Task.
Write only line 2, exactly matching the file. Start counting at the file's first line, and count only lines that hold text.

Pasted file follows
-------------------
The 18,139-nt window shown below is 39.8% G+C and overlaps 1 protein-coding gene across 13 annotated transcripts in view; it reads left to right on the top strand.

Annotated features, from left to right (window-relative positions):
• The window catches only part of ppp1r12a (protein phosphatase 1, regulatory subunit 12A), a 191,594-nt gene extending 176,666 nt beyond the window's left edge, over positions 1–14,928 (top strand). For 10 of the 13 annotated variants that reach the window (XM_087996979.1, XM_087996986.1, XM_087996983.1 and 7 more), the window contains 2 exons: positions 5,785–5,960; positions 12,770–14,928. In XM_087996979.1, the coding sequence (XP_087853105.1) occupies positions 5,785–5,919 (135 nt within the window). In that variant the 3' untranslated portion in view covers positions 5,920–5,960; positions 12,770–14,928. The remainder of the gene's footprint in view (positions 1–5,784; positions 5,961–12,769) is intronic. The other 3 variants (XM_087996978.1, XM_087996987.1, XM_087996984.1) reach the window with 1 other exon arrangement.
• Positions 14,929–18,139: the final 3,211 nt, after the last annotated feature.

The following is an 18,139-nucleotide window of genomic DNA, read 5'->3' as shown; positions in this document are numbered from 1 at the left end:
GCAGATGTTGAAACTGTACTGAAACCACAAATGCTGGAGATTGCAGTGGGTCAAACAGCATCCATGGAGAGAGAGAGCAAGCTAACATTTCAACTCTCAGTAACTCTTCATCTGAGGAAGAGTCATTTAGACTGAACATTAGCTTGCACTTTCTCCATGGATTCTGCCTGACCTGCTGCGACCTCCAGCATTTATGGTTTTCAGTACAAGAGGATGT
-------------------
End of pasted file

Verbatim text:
Annotated features, from left to right (window-relative positions):